Days Gone By - stories from the pastGenealogy Information

Thanks to untiring efforts of these men the telegraph and telephone finally came to Greensboro, Alabama

Communication with the outside world was slow coming in Greensboro, Alabama1

Telegraph Lines

In 1869, the citizens of Greensboro donated a thousand dollars to induce the Western Union Telegraph Company to extend its line from Marion to this place. The first office was opened in Greensboro during that year. It was through the untiring efforts of Henry Beck, Al Stollenwerck and A. S. Jeffries that the line was brought here.

Twenty-four years after this, the citizens do not appear to have been so anxious for a telegraph line as formerly, for in 1893, the Postal Company humbly petitioned the Mayor and Council to allow it to enter the town and maintain an office,—which petition was granted, and the Postal opened for business in Greensboro in 1893.

Telegraph worker from 1862 repairing line (Library of Congress)

Local Telephone

In 1895, T. B. Fitzpatrick was granted a franchise for a period of twenty-five years to establish and operate a telephone system in Greensboro. He at once went to work on the line, but died in September of that year, and his wife, Mrs. Lucy Fitzpatrick, carried the work to completion. On the 15th of April, 1896, the local telephone commenced business and was conducted by Mrs. Fitzpatrick until 1907, when she sold the property to the Southern Bell Company, who now operate it.

Typical Old telephone (Library of Congress)

Long Distance Telephone

The Southern Bell Telephone Company was granted the privilege of entering the town by the Mayor and Council in the year 1895. It did only a “long distance” business in Greensboro until 1907, when the company purchased the local telephone system from Mrs. Fitzpatrick, since which time it has had exclusive charge of both the long distance and the local telephone service.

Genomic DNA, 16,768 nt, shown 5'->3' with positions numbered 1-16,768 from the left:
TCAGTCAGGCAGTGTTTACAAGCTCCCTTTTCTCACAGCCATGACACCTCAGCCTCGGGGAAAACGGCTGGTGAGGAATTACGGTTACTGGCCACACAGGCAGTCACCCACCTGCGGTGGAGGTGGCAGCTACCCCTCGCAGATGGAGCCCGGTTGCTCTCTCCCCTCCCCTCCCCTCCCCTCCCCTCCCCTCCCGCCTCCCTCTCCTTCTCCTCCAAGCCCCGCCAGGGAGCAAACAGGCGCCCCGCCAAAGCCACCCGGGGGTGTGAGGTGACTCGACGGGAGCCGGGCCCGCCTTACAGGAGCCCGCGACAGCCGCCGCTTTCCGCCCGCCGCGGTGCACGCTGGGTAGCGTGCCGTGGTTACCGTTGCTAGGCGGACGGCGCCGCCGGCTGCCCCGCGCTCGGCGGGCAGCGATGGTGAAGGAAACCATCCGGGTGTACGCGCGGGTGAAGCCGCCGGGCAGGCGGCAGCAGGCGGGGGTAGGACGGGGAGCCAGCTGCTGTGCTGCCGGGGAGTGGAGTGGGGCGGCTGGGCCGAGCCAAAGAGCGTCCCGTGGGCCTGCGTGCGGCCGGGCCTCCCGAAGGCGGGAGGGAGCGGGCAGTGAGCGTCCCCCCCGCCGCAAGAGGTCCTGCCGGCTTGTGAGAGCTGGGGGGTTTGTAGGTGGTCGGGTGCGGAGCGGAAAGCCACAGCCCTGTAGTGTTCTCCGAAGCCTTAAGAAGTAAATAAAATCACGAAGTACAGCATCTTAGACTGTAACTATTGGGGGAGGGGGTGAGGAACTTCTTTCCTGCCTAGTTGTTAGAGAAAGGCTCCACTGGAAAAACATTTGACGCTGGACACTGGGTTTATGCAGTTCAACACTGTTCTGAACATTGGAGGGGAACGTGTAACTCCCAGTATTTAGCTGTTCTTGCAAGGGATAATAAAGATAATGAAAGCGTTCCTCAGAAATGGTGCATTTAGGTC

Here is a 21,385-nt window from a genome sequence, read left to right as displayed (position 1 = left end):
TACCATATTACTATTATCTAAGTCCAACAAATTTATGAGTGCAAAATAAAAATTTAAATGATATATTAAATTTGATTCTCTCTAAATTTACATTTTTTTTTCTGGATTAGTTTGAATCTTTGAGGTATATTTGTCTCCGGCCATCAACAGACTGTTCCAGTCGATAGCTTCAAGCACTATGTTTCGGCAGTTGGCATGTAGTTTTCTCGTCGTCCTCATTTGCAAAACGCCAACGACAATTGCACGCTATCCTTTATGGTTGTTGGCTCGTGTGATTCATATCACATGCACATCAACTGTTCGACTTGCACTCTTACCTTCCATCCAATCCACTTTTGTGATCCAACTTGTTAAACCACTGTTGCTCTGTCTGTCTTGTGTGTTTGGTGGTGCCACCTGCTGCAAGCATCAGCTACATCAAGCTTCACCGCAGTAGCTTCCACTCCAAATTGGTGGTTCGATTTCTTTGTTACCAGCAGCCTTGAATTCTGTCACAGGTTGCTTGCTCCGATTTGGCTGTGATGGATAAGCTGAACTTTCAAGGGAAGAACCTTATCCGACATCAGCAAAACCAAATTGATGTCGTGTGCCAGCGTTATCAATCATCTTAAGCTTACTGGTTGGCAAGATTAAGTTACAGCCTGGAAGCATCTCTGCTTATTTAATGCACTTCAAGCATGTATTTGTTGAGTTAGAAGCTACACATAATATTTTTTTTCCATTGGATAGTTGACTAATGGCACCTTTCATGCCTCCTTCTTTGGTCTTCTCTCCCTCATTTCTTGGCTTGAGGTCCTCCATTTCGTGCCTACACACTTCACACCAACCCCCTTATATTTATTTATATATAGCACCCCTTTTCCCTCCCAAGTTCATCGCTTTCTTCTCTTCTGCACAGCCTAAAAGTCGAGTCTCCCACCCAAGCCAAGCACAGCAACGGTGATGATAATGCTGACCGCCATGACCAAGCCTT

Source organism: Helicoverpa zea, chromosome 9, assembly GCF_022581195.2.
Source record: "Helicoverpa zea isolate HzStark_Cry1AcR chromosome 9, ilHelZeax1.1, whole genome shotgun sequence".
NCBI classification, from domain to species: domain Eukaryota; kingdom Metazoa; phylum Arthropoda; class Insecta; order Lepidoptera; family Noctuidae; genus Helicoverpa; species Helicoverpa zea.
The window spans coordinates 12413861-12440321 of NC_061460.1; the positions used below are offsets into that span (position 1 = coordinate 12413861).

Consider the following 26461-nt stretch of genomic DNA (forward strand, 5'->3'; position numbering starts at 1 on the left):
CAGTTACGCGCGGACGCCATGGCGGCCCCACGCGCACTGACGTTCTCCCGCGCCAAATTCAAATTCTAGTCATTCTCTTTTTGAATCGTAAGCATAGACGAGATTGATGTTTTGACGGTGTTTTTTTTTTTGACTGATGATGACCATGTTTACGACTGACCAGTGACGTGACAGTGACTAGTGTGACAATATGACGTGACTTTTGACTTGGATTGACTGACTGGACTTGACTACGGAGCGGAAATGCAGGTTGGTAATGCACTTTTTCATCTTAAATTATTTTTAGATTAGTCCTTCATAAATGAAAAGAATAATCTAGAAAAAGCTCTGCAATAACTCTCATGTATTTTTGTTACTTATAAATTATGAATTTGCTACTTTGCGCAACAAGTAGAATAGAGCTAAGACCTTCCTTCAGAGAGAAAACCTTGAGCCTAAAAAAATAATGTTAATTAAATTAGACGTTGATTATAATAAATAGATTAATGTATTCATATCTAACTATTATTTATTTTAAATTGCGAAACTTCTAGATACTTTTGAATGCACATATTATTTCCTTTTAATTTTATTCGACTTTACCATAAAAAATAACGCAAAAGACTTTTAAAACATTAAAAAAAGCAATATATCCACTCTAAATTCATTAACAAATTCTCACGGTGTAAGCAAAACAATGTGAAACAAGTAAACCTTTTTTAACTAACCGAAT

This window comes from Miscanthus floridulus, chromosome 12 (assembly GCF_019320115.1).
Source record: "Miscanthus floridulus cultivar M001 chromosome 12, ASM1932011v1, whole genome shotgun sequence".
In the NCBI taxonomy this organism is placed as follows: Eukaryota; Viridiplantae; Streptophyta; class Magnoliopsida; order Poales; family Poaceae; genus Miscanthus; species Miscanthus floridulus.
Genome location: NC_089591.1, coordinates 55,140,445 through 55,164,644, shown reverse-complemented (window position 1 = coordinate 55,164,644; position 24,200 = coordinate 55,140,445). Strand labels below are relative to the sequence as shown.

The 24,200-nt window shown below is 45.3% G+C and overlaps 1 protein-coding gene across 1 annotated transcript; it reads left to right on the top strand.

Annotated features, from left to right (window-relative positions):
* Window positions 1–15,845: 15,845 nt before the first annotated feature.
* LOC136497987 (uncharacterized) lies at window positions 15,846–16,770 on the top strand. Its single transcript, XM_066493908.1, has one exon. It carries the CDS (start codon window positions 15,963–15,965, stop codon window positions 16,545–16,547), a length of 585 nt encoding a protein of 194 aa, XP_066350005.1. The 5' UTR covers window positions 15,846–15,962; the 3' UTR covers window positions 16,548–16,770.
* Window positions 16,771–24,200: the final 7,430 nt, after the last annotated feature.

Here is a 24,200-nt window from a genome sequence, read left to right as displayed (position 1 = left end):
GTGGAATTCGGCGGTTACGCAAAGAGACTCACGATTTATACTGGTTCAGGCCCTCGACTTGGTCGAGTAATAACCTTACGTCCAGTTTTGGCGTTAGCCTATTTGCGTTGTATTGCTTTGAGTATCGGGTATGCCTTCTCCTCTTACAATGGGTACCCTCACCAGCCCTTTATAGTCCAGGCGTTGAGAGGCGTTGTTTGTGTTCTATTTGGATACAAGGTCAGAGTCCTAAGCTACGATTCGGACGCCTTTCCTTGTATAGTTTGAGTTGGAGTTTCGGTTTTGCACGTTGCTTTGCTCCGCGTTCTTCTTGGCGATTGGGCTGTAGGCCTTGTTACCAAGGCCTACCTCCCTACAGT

1Excerpt from HISTORY OF GREENSBORO, ALABAMA From Its Earliest Settlement by William Edward Wadsworth Yerby, Montgomery, Alabama

ALABAMA FOOTPRINTS Immigrants: A Collection of Lost & Forgotten Stories When independence from Britain was won in 1776, a great westward movement of Americans began. Historians refer to this movement west as the Great Migration. Tough it was only a territory, Alabama’s population grew faster than any other state in the United States during the time.

ALABAMA FOOTPRINTS Immigrants includes some lost & forgotten stories of their experiences such as:

  • The Birth of Twickenham
  • Captain Slick – Fact or Fiction
  • Vine & Olive Company
  • The Death of Stooka
  • President Monroe’s Surprise Visit To Huntsville

ALABAMA FOOTPRINTS Immigrants: Lost & Forgotten Stories (Volume 5) (Paperback)
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ALABAMA FOOTPRINTS Immigrants: Lost & Forgotten Stories (Volume 5) (Paperback)

By (author):  Causey, Donna R

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About Donna R Causey

Donna R. Causey, resident of Alabama, was a teacher in the public school system for twenty years. When she retired, Donna found time to focus on her lifetime passion for historical writing. She developed the websites www.alabamapioneers and All her books can be purchased at and Barnes & Noble. She has authored numerous genealogy books. RIBBON OF LOVE: A Novel Of Colonial America (TAPESTRY OF LOVE) is her first novel in the Tapestry of Love about her family where she uses actual characters, facts, dates and places to create a story about life as it might have happened in colonial Virginia. Faith and Courage: Tapestry of Love (Volume 2) is the second book and the third FreeHearts: A Novel of Colonial America (Book 3 in the Tapestry of Love Series) Discordance: The Cottinghams (Volume 1) is the continuation of the story. . For a complete list of books, visit Donna R Causey

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